•  Explaining the development and changing role of industry, trade, and agriculture in Alabama during the late nineteenth and early twentieth centuries, including the rise of Populism
•  Explaining the Jim Crow laws
•  Identifying Alabamians who made contributions in the fields of science, education, the arts, politics, and business during the late nineteenth and early twentieth centuries
[SS2010] ALA (4) 14 :
14 ) Analyze the modern Civil Rights Movement to determine the social, political, and economic impact on Alabama.

•  Recognizing important persons of the modern Civil Rights Movement, including Martin Luther King, Jr.; George C. Wallace; Rosa Parks; Fred Shuttlesworth; John Lewis; Malcolm X; Thurgood Marshall; Hugo Black; and Ralph David Abernathy
•  Describing events of the modern Civil Rights Movement, including the Montgomery Bus Boycott, the Sixteenth Street Baptist Church bombing in Birmingham, the Freedom Riders bus bombing, and the Selma-to-Montgomery March
•  Explaining benefits of the Civil Rights Act of 1964, the Voting Rights Act of 1965, and Brown versus Board of Education Supreme Court case of 1954
•  Using vocabulary associated with the modern Civil Rights Movement, including discrimination, prejudice, segregation, integration, suffrage, and rights
Subject: Digital Literacy and Computer Science (4), or English Language Arts (4), or Social Studies (4)
Title: Alabama Biographies of the 20th Century
Description:

In this lesson, students will recognize and examine the lives of Alabamians who have impacted the lives of others and the history of the state with their notable contributions during the first half and last half of the twentieth century. This interdisciplinary lesson relates social studies, language arts and reading. Through this inquiry study, students will choose one of the famous Alabamians, research the person's contributions, write a short biographical summary, and as an extension, create a 3-D scan picture relating to the life and times of the individual.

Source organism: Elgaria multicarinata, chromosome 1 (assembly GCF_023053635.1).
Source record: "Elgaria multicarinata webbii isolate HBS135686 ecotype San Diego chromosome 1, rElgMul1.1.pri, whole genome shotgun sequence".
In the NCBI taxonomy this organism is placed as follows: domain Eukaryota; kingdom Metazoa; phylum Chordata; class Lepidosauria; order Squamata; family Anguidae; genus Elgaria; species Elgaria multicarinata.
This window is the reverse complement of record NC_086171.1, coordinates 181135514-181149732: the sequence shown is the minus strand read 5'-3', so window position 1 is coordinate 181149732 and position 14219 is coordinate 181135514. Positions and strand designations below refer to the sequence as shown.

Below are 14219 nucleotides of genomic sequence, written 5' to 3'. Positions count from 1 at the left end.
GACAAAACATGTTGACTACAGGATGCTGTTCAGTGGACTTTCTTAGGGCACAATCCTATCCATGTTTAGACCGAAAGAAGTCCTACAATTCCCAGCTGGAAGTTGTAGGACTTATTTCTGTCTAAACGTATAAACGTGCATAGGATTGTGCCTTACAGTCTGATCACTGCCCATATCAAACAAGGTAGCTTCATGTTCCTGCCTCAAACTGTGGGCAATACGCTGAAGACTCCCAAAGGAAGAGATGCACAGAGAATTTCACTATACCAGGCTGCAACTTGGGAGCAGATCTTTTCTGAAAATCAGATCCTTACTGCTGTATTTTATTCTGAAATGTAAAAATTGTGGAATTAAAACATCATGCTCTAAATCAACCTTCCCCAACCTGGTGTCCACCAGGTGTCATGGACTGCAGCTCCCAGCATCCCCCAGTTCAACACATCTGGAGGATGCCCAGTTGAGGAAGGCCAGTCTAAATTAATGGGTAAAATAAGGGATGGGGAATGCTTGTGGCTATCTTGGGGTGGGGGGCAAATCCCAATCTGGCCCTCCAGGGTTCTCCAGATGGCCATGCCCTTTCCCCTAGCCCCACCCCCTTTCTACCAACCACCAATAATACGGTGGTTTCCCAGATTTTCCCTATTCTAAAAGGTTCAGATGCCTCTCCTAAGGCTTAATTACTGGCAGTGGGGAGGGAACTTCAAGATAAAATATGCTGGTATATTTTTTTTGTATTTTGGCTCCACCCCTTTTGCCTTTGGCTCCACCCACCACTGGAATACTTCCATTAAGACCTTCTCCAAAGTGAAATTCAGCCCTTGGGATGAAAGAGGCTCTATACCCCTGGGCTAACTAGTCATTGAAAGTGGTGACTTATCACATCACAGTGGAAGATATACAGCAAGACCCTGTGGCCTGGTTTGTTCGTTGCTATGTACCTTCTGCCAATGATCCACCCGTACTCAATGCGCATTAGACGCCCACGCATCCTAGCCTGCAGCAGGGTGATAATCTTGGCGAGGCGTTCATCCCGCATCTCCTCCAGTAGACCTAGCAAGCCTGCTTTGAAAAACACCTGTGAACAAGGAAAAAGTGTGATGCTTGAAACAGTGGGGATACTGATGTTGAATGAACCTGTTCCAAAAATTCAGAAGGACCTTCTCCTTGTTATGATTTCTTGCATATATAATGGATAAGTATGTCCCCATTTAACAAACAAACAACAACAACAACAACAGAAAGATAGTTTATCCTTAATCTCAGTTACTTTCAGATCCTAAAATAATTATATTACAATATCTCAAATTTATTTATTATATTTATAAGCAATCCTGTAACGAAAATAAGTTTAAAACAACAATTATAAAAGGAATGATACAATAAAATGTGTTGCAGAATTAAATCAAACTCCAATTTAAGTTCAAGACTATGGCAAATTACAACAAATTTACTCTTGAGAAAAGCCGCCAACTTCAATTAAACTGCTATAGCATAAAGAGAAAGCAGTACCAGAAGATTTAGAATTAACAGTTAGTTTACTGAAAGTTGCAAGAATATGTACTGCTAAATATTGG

ALEX Unit Plans  
   View Standards     Standard(s): [ELA2015] (4) 18 :
18 ) Integrate information from two texts on the same topic in order to write or speak about the subject knowledgeably. [RI.4.9]

[ELA2015] (4) 14 :
14 ) Describe the overall structure (e.g., chronology, comparison, cause and effect, problem and solution) of events, ideas, concepts, or information in a text or part of a text. [RI.4.5]

[ELA2015] (4) 33 :
33 ) Paraphrase portions of a text read aloud or information presented in diverse media and formats, including visually, quantitatively, and orally. [SL.4.2]

[ELA2015] (4) 32 :
32 ) Engage effectively in a range of collaborative discussions (one-on-one, in groups, and teacher-led) with diverse partners on Grade 4 topics and texts, building on others' ideas and expressing their own clearly. [SL.4.1]

a. Come to discussions prepared, having read or studied required material; explicitly draw on that preparation and other information known about the topic to explore ideas under discussion. [SL.4.1a]

b. Follow agreed-upon rules for discussions and carry out assigned roles. [SL.4.1b]

c. Pose and respond to specific questions to clarify or follow up on information, and make comments that contribute to the discussion and link to the remarks of others. [SL.4.1c]

d. Review the key ideas expressed and explain their own ideas and understanding in light of the discussion. [SL.4.1d]

[ELA2015] (4) 23 :
23 ) Write informative or explanatory texts to examine a topic and convey ideas and information clearly. [W.4.2]